Joe Benson

Benson was drafted in the second round in the 2006 draft out of Hillsdale  High School (IL). He was a two-sport star in high school, with the kind of raw tools that usually go in the first round--speed, power and arm. But he was a better football player than a baseball player in high school, so he was considered  a project in the rough mold of Torii Hunter when he was drafted.

I don't think anybody in the organization thought the project would take so long to become a legitimate prospect at that time, especially after he hit .260/.332/.444 with 21 XBH in 220 plate appearances in the GCL right out of high school at age 18. He played so well in the GCL, he got called up to Beloit to help the Snappers in the playoffs that year, where he mainly pinch ran and observed from the bench.

After his first year, however, things went south. In 2007--his first full season at Beloit-- he hit .255/.344/.368 which wasn't horrible for a 19-year old in A ball. But he struck out 124 times in 432 at bats to go along with 49 walks. At this point, I was willing to cut him some slack for the Ks because he was young for his level and his baseball instincts hadn't really clicked yet. Plus, the walks mitigated the strikeouts in my mind because it seemed like he took a lot of pitches, some third strikes, some fourth balls. Patience is a tool, not a skill. Patient hitters can learn pitch recognition and develop good strike-zone judgment as a result. Impatient hitters never develop good strike-zone judgment.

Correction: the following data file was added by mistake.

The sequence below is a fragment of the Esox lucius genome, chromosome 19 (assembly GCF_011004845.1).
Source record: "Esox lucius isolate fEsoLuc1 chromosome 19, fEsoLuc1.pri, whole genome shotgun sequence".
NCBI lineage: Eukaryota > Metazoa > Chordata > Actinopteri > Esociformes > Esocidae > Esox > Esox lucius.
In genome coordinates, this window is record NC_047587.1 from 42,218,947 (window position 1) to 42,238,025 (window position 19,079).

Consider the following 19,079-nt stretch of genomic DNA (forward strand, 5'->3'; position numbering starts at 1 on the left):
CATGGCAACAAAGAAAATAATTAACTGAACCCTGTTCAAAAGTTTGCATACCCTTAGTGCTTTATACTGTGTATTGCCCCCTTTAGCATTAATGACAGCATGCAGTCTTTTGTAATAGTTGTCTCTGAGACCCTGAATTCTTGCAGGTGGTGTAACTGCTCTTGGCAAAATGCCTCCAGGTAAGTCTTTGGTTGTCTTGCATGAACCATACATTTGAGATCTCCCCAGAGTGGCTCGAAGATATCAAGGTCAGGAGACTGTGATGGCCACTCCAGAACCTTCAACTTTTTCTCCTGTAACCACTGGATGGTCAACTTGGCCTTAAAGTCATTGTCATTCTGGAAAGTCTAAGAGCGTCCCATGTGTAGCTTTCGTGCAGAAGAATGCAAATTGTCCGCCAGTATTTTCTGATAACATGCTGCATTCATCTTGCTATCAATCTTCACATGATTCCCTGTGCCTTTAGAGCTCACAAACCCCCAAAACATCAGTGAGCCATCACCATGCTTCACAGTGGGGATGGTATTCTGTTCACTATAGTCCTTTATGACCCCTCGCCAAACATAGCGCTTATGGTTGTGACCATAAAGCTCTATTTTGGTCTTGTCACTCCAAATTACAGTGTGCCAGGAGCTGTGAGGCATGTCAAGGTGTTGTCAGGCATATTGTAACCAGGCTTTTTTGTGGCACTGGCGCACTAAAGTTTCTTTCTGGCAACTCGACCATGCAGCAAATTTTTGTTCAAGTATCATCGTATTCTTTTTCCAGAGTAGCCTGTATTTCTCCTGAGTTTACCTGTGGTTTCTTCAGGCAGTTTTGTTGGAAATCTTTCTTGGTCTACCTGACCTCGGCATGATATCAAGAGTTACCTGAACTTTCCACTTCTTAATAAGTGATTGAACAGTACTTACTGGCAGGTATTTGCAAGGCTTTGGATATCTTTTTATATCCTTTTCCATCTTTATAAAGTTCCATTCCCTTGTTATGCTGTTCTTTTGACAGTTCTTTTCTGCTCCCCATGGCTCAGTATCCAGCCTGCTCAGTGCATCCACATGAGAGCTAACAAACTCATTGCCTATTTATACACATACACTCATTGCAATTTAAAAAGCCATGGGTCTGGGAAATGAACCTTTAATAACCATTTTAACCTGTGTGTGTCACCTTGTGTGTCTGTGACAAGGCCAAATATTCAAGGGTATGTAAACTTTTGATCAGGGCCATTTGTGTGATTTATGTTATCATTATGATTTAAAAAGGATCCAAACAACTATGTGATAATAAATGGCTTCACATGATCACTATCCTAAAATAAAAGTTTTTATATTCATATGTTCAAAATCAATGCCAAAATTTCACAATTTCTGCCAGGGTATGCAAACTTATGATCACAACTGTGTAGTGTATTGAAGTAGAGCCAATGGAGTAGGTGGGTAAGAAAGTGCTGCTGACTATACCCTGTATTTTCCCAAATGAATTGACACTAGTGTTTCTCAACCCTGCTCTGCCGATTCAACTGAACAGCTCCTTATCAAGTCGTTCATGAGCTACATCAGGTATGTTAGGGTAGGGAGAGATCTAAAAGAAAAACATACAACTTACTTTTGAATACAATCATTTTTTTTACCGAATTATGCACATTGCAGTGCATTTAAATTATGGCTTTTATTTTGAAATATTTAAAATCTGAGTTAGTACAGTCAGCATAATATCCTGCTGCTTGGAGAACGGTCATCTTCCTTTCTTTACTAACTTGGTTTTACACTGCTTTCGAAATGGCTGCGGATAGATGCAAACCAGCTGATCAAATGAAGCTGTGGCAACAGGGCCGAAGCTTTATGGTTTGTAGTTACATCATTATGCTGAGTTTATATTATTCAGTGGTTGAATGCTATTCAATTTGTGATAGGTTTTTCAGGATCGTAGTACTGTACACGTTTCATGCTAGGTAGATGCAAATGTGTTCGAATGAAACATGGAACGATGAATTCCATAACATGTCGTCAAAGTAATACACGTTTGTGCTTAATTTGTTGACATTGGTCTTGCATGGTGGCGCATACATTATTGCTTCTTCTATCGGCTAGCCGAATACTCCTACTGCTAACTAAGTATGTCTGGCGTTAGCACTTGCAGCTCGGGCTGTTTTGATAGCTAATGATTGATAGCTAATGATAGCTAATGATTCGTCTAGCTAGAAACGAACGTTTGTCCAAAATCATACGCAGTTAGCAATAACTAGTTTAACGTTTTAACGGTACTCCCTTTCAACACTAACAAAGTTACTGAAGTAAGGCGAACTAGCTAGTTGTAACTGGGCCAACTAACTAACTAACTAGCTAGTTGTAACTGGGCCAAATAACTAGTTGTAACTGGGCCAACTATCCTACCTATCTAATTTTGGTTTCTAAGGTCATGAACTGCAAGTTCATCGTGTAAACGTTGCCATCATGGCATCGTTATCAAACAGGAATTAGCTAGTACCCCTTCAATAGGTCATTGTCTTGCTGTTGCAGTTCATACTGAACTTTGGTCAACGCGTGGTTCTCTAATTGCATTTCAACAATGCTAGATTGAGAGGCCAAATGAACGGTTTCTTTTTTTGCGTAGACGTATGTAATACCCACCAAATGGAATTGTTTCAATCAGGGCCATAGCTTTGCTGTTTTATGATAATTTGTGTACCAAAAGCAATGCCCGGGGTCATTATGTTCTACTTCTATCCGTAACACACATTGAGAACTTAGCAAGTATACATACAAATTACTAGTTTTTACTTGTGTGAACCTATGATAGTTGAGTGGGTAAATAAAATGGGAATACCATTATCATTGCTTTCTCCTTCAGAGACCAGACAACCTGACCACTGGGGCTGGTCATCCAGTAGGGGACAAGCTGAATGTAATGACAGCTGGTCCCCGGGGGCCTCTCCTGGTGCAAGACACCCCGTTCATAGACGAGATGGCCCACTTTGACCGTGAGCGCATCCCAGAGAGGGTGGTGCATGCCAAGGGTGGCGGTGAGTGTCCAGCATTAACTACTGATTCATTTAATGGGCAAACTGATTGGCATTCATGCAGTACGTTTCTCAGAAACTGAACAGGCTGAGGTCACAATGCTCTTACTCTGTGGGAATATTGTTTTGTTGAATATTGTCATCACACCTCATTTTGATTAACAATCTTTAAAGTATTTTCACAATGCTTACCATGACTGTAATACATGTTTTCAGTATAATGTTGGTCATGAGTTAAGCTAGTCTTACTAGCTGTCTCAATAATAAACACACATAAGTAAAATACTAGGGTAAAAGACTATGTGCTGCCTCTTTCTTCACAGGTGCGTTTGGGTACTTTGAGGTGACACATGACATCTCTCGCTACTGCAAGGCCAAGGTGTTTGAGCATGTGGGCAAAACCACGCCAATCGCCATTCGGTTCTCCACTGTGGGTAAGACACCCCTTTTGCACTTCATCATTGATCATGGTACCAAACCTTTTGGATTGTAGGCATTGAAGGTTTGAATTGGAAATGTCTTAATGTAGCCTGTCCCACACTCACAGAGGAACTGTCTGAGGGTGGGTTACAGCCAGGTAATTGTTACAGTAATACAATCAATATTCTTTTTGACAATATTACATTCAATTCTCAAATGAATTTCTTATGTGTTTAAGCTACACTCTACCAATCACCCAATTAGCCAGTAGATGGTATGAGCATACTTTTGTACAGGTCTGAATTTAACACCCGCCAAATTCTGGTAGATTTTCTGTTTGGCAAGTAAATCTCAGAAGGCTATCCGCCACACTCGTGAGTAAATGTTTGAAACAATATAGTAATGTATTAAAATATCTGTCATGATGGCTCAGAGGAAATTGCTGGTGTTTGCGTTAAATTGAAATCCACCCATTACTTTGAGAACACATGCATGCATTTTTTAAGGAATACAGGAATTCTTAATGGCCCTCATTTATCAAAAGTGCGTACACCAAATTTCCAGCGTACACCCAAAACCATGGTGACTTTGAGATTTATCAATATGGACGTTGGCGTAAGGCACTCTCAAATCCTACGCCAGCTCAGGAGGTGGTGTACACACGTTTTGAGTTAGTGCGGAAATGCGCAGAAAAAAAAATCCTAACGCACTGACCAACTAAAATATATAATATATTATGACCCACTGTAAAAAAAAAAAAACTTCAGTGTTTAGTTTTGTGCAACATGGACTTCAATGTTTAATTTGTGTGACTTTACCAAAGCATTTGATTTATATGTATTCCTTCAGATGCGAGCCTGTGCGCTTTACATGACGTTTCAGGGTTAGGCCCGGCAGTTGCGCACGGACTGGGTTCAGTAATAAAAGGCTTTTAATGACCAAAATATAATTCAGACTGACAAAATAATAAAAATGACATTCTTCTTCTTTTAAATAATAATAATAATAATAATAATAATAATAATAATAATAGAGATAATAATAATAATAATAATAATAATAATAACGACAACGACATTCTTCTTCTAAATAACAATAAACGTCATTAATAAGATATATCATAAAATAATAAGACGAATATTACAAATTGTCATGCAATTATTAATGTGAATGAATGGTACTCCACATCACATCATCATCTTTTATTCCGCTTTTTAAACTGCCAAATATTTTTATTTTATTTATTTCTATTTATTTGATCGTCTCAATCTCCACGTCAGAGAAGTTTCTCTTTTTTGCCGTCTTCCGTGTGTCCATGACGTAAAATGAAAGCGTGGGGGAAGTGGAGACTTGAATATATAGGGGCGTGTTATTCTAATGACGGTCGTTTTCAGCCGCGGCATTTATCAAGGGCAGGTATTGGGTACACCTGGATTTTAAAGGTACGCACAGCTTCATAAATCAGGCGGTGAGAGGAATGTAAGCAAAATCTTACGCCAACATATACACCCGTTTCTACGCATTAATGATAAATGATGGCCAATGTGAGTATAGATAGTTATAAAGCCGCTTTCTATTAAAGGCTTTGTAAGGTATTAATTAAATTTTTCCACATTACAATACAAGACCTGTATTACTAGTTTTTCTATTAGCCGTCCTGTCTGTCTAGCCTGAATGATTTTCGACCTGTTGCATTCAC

However encouraging his first full season at Beloit might be to some, he did not earn a promotion, returning to Beloit for his 20-year old campaign in 2008. I had hoped that his second season at Low A ball would allow him to dominate and earn a midseason promotion to High A Fort Myers. Quite the opposite. Perhaps he was frustrated at career stagnation. Perhaps he had injury issues. For whatever reason, his 2008 campaign was worse than his 2007 season. He hit .247/.323/.380 with 74Ks and 24 walks in just 291 plate appearances before a back injury shelved him for the season. His K rate actually went up in his second season at that level, while his other numbers went down. Not good. This sent him to near the bottom of my top 40 ranking list. He was no longer young for that level and there was a chance his raw tools would never translate into baseball skills.

Fortunately, the Twins promoted him anyway, and he has responded in the FSL, hitting .275/.402/.440 with eight XBH in 112 PAs in the extreme pitcher's league. He still has the high strikeout rate (25%), but his walk rate has jumped four percentage points. It's early, but if he can keep this up, the Twins can count on yet another center field prospect to go along with Ben Revere, Angel Morales and Aaron Hicks. Though his speed allows him to play center, his power also translates into a good corner outfield prospect. I will keep an eye on him as he continues to develop. But it looks like he's turned the corner and is starting to show fans why Twins scouts thought highly enough of him to draft him in the second round. I could see him in a Twins uniform in 2012.